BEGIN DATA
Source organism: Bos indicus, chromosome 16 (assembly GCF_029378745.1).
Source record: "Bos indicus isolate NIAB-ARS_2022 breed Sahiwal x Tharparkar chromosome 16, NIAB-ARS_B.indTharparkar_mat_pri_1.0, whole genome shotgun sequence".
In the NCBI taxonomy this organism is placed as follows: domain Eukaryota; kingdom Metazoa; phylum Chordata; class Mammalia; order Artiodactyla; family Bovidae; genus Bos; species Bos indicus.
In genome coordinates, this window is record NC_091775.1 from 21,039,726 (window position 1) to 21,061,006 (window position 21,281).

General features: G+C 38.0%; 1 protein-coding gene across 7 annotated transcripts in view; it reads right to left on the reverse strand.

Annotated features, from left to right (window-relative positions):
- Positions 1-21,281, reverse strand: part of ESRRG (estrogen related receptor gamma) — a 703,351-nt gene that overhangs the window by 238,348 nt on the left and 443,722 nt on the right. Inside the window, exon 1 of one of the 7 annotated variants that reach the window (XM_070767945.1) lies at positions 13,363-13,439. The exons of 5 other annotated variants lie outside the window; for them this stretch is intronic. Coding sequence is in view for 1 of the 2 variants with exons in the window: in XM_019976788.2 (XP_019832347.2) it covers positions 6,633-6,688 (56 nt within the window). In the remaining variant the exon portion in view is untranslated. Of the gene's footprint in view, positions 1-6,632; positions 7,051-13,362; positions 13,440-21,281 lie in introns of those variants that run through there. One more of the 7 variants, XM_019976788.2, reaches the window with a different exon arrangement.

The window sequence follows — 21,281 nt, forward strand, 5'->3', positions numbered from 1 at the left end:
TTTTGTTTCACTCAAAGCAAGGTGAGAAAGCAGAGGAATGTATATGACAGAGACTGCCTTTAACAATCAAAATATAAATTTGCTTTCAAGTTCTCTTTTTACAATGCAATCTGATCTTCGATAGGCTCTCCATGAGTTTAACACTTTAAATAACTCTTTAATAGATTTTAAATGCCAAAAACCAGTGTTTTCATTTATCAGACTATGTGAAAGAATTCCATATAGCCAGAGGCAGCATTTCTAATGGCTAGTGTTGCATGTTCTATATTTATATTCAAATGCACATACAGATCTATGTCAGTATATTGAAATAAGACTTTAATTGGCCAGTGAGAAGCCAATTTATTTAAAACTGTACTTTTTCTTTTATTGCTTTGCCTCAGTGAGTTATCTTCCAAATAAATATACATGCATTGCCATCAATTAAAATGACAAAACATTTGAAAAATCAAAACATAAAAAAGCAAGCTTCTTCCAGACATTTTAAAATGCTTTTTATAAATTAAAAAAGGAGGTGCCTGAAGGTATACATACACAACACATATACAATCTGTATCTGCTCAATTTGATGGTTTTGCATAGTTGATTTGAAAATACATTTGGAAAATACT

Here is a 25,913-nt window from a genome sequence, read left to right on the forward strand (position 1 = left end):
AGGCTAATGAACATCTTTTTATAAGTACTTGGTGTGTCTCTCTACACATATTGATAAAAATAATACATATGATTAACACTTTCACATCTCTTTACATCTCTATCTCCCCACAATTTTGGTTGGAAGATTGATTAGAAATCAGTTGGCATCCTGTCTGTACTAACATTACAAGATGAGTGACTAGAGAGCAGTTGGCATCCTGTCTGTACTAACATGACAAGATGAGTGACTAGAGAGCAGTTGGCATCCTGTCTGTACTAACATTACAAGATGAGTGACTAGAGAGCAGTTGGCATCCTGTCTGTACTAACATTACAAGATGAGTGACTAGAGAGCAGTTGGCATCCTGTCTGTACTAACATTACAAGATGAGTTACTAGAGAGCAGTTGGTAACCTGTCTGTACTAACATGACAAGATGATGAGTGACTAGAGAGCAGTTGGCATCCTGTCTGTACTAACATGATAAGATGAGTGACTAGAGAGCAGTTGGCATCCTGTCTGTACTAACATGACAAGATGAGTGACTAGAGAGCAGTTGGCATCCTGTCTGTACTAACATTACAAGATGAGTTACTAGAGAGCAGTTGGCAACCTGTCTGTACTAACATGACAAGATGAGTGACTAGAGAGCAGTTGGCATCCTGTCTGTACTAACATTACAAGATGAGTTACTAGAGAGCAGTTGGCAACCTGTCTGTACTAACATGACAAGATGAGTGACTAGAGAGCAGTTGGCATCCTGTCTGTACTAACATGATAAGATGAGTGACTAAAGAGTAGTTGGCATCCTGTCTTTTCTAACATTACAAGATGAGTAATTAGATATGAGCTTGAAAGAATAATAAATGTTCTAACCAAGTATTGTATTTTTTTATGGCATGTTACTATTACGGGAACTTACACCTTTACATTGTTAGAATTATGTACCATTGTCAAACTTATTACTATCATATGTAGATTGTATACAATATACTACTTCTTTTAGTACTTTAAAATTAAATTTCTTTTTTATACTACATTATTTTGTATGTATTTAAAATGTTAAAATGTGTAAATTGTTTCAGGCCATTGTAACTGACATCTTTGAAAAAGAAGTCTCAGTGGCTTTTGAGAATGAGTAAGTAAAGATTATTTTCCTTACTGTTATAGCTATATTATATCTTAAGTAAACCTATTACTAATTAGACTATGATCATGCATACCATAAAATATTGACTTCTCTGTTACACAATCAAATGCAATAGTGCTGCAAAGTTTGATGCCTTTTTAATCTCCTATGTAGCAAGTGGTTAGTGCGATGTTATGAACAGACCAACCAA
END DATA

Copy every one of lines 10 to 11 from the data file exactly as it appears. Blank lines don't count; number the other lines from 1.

Here is a 25,913-nt window from a genome sequence, read left to right on the forward strand (position 1 = left end):
AGGCTAATGAACATCTTTTTATAAGTACTTGGTGTGTCTCTCTACACATATTGATAAAAATAATACATATGATTAACACTTTCACATCTCTTTACATCTCTATCTCCCCACAATTTTGGTTGGAAGATTGATTAGAAATCAGTTGGCATCCTGTCTGTACTAACATTACAAGATGAGTGACTAGAGAGCAGTTGGCATCCTGTCTGTACTAACATGACAAGATGAGTGACTAGAGAGCAGTTGGCATCCTGTCTGTACTAACATTACAAGATGAGTGACTAGAGAGCAGTTGGCATCCTGTCTGTACTAACATTACAAGATGAGTGACTAGAGAGCAGTTGGCATCCTGTCTGTACTAACATTACAAGATGAGTTACTAGAGAGCAGTTGGTAACCTGTCTGTACTAACATGACAAGATGATGAGTGACTAGAGAGCAGTTGGCATCCTGTCTGTACTAACATGATAAGATGAGTGACTAGAGAGCAGTTGGCATCCTGTCTGTACTAACATGACAAGATGAGTGACTAGAGAGCAGTTGGCATCCTGTCTGTACTAACATTACAAGATGAGTTACTAGAGAGCAGTTGGCAACCTGTCTGTACTAACATGACAAGATGAGTGACTAGAGAGCAGTTGGCATCCTGTCTGTACTAACATTACAAGATGAGTTACTAGAGAGCAGTTGGCAACCTGTCTGTACTAACATGACAAGATGAGTGACTAGAGAGCAGTTGGCATCCTGTCTGTACTAACATGATAAGATGAGTGACTAAAGAGTAGTTGGCATCCTGTCTTTTCTAACATTACAAGATGAGTAATTAGATATGAGCTTGAAAGAATAATAAATGTTCTAACCAAGTATTGTATTTTTTTATGGCATGTTACTATTACGGGAACTTACACCTTTACATTGTTAGAATTATGTACCATTGTCAAACTTATTACTATCATATGTAGATTGTATACAATATACTACTTCTTTTAGTACTTTAAAATTAAATTTCTTTTTTATACTACATTATTTTGTATGTATTTAAAATGTTAAAATGTGTAAATTGTTTCAGGCCATTGTAACTGACATCTTTGAAAAAGAAGTCTCAGTGGCTTTTGAGAATGAGTAAGTAAAGATTATTTTCCTTACTGTTATAGCTATATTATATCTTAAGTAAACCTATTACTAATTAGACTATGATCATGCATACCATAAAATATTGACTTCTCTGTTACACAATCAAATGCAATAGTGCTGCAAAGTTTGATGCCTTTTTAATCTCCTATGTAGCAAGTGGTTAGTGCGATGTTATGAACAGACCAACCAA